We have now created a Financial Dashboard which everyone can access and that is broadcast with commentary once a month.

The dashboard includes:

  • Gross profit – confirmed

  • Gross profit – projected

  • Gross profit per person

  • Gross profit v people costs %

  • Gross profit %

  • Overhead cover (months)

  • Client concentration

These metrics give a picture of how we are performing financially - and combines with how people are being rewarded. Of particular note is Gross profit v people costs % - which shows if the team is being pushed too hard or the balance between renumeration and company profit is disproportionate.

This shows everyone in the team the reality of our situation which means better conversations can be had when discussing topics such as costs, investments and salaries.

Find our more detail here:



By switching to remote working, we have discovered that a significant gap in our process was ‘onboarding’ of new people into the team.

Onboarding is accessibility - when bringing people into any team, it’s crucial to help them feel a part of the group from day one. This starts with practical things like making sure people have got the correct IT kit on time and all the right meetings in their diaries.


As well as practicalities it’s also important to help people understand the more abstract cultural aspects of the team - ‘what it’s ok to assume’ according to Schein [https://think-boundless.com/ed…]

All of these steps add up to making your team more accessible - especially if people are joining with different experiences or backgrounds. We’re working hard to improve this process so everyone who joins our team feels welcome right away.

We have had four people join the team this year - and all have commented on how quickly they felt up to speed. Including Lori:

“Your perfect job exists, so don’t stop looking.

This week my probation as a front-end developer at William Joseph (B Corp) ended. I’ve got my dream job and it’s at a company that’s so supportive that it sounds like I’ve made it up.

I also went to my first face-to-face Women In Tech, Nottingham, meetup. I joined the virtual events during the pandemic and without this network, I don’t think I would have applied for a job at a London agency. I was worried that I wasn’t a proper developer. And I was worried about giving up design at the age of 38. It was also very unlike me to leave a job after just a year. But sometimes you have to take a chance.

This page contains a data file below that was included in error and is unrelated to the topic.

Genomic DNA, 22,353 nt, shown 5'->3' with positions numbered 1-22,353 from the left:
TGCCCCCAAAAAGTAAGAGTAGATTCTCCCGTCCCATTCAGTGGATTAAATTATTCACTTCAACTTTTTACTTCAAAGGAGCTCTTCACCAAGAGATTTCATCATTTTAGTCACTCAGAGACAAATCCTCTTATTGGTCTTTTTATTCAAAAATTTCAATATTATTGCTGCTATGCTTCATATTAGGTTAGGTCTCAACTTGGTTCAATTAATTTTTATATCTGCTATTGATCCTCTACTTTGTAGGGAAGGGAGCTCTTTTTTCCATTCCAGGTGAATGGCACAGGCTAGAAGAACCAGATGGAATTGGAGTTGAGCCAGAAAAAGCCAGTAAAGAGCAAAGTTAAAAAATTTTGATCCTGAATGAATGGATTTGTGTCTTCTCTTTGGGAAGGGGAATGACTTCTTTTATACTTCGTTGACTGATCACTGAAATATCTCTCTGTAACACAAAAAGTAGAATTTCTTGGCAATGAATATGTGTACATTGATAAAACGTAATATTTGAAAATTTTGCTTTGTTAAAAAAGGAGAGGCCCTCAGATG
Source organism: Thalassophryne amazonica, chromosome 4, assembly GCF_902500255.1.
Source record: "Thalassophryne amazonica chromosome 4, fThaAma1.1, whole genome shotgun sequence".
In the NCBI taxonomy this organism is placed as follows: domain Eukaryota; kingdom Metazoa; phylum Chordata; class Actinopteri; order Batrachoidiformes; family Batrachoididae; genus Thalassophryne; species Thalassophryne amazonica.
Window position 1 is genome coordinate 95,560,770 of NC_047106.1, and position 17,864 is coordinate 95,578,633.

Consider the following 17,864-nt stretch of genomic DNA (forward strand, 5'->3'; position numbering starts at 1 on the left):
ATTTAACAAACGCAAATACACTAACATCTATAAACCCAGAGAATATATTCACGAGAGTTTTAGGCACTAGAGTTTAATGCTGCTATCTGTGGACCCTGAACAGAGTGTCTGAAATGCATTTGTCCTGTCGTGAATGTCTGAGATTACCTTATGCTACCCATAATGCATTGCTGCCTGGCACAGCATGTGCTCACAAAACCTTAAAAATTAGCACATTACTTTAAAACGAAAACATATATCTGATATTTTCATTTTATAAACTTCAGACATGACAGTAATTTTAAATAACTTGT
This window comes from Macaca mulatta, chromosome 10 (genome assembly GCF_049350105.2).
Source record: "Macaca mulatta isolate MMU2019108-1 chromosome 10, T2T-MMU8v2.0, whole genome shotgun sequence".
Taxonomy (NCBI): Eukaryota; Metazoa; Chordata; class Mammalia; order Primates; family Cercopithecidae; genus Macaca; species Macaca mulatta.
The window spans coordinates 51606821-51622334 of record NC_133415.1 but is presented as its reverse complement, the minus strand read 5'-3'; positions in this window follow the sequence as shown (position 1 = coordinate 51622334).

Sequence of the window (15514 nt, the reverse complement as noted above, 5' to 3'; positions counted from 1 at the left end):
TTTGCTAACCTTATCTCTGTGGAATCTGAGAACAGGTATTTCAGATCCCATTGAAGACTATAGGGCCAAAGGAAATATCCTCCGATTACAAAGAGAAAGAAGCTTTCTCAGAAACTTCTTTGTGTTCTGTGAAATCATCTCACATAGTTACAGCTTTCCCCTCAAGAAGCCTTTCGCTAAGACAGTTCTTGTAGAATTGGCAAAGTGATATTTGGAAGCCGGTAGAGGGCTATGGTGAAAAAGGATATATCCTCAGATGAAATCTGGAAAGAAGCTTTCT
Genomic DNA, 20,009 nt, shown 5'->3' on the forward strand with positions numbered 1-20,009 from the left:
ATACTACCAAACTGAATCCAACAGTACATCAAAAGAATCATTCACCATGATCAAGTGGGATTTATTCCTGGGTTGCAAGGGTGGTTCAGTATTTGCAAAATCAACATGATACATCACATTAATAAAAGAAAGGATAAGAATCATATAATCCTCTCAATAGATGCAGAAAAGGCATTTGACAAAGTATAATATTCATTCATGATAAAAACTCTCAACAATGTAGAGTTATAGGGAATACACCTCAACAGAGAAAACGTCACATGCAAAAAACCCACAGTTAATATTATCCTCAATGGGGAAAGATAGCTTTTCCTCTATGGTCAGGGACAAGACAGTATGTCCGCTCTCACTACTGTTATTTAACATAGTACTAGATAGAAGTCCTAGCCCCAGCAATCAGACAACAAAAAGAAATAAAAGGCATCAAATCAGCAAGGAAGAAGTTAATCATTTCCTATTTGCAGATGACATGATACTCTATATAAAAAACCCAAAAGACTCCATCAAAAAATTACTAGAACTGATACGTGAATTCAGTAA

Try to ignore the stereotypes and what you’ve been told that you should do.”

You can see more about the specifics of our process here:


Create a more equal and transparent organisation

We have always wanted people from across the team to contribute to decisions. This is important from an ethical standpoint - if someone is in a team they have a right to help determine its direction. It also ensures you make better decisions by using a diverse range of perspectives.

When William Joseph was a smaller group, we could rely on psychological safety to enable this. But with a wider variety of roles, experiences and personalities we need a more robust process to make sure this happens effectively.

As such, we have been testing the ‘consent based decision making’ process from Sociocracy to allow us to do this.

It is a process that leaders can put in place to enable a wide range of views to contribute to a decision. The aim is to focus on consent rather than agreement. The underlying process relies on asking if anyone has a critical concern about moving forward, rather than aiming for everyone to agree.

We are using this to explore the overlap of tolerances in our team, rather than working to full agreement. The process makes it much easier to move forward, whilst involving everyone.

It still relies on having trust between people to enable them to share their full thoughts - but works to reduce the bar at which people feel safe to do so.

You can see more about how we’re doing this here:


Plans for next year:

Writing a formal mission statement including:

  • A commitment to a specific positive social impact

  • A commitment to a specific positive environmental impact

  • A commitment to serve a target beneficiary group in need

Building a formal onboarding process for new employees

We want this activity to do more than simply explain how we do things - it should focus on why certain choices are made and the culture that we’re trying to create.

Implementing Sociocracy circles

As we grow our team, we want to ensure decisions are made equitably - with the ability for a wide range of perspectives to feed into them. We believe that sociocracy is the method for making this happen at scale - and are focusing on how to create various ‘circles’ that deploy this way of working across the team.